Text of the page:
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Why Winter Tyres?

Why Winter Tyres?


Previous winters have resulted in scenes of chaos on the UK roads, creating dangerous driving conditions and bringing the country to a standstill. In many European markets it is now considered a common part of the motoring routine to change from summer to winter tyres in order to avoid this disruption and ensure optimum safety when driving in poor weather. Several countries including Sweden, Austria and Germany recognise the benefits of fitting winter tyres and have as a result introduced laws that make it compulsory to fit winter tyres at certain times of the year.

There are currently no legal requirements making it mandatory to use winter tyres in the UK, but an increased number of road accidents in the colder months, where drivers are six times more likely to have an accident from October to March*, makes a good argument for fitting them to your vehicle. 

Goodyear’s Winter Tyre range has been developed specifically with your safety in mind. They are designed to perform not just in ice and snow, but at temperatures of 7 degrees or below. They offer better responsiveness and braking distances due to a softer compound than Summer Tyres.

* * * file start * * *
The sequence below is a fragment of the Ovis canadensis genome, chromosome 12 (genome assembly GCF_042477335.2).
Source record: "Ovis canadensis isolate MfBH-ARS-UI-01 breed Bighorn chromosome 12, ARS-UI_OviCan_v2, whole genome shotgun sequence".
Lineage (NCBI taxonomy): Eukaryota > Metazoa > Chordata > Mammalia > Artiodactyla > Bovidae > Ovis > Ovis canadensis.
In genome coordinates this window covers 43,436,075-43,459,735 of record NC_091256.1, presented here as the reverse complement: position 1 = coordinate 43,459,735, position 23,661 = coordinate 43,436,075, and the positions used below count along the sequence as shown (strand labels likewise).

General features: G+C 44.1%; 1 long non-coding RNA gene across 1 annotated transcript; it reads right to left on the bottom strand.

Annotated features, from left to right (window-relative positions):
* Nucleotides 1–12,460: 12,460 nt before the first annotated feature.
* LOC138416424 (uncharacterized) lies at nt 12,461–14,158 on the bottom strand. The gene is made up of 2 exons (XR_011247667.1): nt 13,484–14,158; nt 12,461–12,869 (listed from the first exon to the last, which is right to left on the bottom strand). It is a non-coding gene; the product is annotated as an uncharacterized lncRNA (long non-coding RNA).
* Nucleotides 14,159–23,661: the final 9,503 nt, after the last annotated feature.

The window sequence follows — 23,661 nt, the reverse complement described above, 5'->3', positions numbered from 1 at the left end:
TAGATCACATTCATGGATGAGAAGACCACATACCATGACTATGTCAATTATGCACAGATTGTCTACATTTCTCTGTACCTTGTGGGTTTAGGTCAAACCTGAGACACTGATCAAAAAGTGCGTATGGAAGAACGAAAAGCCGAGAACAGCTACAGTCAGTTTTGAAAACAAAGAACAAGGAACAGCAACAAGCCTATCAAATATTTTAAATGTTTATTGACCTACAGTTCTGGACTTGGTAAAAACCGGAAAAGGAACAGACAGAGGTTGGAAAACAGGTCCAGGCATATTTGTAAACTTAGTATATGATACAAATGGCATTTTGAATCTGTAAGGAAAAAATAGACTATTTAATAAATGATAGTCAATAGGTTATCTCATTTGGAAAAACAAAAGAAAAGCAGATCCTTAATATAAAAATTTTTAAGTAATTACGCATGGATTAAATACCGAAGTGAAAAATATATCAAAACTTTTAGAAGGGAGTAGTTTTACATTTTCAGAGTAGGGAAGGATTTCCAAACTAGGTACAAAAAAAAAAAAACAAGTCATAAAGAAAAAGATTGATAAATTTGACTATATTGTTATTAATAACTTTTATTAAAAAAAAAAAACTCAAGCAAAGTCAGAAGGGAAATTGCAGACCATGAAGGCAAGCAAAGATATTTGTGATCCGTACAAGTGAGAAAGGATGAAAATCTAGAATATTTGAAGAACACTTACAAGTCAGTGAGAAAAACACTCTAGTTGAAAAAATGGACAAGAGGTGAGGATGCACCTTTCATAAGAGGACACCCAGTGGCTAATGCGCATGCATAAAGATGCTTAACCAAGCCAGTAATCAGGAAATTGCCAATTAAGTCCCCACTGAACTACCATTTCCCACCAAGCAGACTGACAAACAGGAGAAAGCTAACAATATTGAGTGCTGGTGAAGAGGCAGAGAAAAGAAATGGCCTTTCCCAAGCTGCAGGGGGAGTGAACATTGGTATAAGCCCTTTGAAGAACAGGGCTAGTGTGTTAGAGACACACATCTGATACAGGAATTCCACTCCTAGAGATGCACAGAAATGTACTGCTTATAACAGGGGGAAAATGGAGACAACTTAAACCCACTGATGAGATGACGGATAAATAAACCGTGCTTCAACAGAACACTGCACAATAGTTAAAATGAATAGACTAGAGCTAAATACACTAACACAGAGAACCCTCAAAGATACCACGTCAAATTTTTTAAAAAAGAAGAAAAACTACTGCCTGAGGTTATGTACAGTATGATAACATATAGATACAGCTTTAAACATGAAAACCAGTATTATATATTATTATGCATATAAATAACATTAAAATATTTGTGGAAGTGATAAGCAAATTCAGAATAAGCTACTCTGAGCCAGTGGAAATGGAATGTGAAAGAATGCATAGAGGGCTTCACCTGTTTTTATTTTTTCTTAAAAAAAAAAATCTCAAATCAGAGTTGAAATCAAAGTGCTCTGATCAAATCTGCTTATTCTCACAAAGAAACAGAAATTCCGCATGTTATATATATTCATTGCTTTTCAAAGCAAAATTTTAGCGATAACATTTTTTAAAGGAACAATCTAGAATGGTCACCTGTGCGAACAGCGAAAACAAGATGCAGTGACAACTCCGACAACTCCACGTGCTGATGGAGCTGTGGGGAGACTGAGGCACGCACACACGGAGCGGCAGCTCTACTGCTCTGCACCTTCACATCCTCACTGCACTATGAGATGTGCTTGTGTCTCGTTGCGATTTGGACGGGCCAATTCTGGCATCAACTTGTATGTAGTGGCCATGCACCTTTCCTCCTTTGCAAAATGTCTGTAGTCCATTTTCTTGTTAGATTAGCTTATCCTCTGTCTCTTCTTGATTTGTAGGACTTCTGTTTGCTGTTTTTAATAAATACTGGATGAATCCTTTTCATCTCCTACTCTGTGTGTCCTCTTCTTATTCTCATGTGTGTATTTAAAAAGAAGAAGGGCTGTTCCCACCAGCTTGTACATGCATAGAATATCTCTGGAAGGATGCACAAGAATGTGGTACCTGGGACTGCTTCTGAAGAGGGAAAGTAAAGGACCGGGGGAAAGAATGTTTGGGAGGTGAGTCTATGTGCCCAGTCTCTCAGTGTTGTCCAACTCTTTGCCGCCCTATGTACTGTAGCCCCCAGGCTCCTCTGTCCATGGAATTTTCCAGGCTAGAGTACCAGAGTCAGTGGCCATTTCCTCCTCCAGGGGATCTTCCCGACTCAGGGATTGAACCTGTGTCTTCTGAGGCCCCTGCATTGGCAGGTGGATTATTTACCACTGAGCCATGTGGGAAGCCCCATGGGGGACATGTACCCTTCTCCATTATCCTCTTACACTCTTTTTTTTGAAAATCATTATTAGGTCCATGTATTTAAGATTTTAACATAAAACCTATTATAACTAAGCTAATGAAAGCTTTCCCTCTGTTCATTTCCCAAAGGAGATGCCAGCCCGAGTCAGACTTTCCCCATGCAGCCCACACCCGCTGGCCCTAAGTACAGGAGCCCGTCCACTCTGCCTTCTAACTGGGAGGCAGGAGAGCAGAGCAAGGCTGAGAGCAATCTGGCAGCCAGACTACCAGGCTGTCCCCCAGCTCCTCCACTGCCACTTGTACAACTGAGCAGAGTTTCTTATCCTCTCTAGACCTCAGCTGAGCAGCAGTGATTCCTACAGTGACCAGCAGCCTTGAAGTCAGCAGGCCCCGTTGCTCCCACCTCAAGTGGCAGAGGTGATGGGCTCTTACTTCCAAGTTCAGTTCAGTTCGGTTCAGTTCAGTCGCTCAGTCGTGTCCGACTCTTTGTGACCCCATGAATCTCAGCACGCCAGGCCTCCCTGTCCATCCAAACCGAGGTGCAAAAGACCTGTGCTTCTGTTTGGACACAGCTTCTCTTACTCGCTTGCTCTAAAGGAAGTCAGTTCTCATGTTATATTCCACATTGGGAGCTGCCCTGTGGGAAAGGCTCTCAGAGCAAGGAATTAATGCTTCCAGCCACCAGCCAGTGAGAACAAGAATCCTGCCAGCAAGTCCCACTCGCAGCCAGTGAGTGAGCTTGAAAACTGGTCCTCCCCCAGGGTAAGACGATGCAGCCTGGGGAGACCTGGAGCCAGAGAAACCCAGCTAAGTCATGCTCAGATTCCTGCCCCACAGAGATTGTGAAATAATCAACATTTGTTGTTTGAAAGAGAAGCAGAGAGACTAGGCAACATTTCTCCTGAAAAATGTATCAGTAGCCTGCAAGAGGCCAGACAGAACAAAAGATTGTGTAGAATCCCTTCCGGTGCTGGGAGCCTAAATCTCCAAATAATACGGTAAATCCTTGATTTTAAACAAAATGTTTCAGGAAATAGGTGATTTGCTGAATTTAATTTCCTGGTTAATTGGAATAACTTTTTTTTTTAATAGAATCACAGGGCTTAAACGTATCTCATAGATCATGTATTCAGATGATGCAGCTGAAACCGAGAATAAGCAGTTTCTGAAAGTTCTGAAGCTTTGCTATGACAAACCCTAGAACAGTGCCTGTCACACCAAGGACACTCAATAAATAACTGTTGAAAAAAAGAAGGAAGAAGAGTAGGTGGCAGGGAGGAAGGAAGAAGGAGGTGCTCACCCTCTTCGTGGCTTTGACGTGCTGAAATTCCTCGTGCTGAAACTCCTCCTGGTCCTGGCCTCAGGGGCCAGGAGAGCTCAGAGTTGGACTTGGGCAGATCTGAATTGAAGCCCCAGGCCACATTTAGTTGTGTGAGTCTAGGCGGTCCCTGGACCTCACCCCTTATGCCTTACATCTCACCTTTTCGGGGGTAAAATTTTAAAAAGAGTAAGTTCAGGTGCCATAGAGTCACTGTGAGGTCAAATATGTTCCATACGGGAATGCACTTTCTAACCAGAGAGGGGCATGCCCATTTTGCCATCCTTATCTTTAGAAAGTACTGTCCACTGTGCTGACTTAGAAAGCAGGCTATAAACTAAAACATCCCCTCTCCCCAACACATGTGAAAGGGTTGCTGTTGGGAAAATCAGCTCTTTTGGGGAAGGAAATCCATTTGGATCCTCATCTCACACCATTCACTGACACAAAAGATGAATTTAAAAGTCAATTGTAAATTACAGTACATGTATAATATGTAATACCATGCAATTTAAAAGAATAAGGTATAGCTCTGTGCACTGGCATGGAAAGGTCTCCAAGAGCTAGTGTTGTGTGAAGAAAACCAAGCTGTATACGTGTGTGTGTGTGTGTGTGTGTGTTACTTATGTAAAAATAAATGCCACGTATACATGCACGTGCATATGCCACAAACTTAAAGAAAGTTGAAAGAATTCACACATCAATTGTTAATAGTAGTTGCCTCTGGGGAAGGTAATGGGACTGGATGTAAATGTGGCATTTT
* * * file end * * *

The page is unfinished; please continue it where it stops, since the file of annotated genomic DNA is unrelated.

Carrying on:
Goodyear’s latest Winter Tyre, the UltraGrip 8 Performance, offers the following benefits: 

•Confident handling on snow

•Excellent performance on ice

•High aquaplaning resistance

•Fuel efficient design

•Optimised mileage

You can learn more about the UltraGrip 8 Performance and other tyres in our winter range by clicking here.

*Source: www.driving.org


So when is the ideal time to fit Winter Tyres?

Information from the MET Office shows us that in the UK, temperatures have been known to fall below 7 degrees for anything up to 6 months, which is half of the year:

October 2010

November 2010

December 2010

January 2011

February 2011

March 2011

England: 6 to 8 degrees

England: 2 to 4 degrees

England: -4 to -2 degrees

England: 0 to 2 degrees

England: 2 to 4 degrees

England: 2 to 4 degrees

Scotland: 4 to 6 degrees

Scotland: 2 to 0 degrees

Scotland: -6 degrees

Scotland: 2 to 0 degrees

Scotland: 2 to 0 degrees

Scotland: 0 to 2 degrees

Wales: 2 to 4 degrees

Wales: 0 to 2 degrees

Wales: -4 to -6 degrees

Wales: -2 to 0 degrees

Wales: 2 to 4 degrees

Wales: 0 to 2 degrees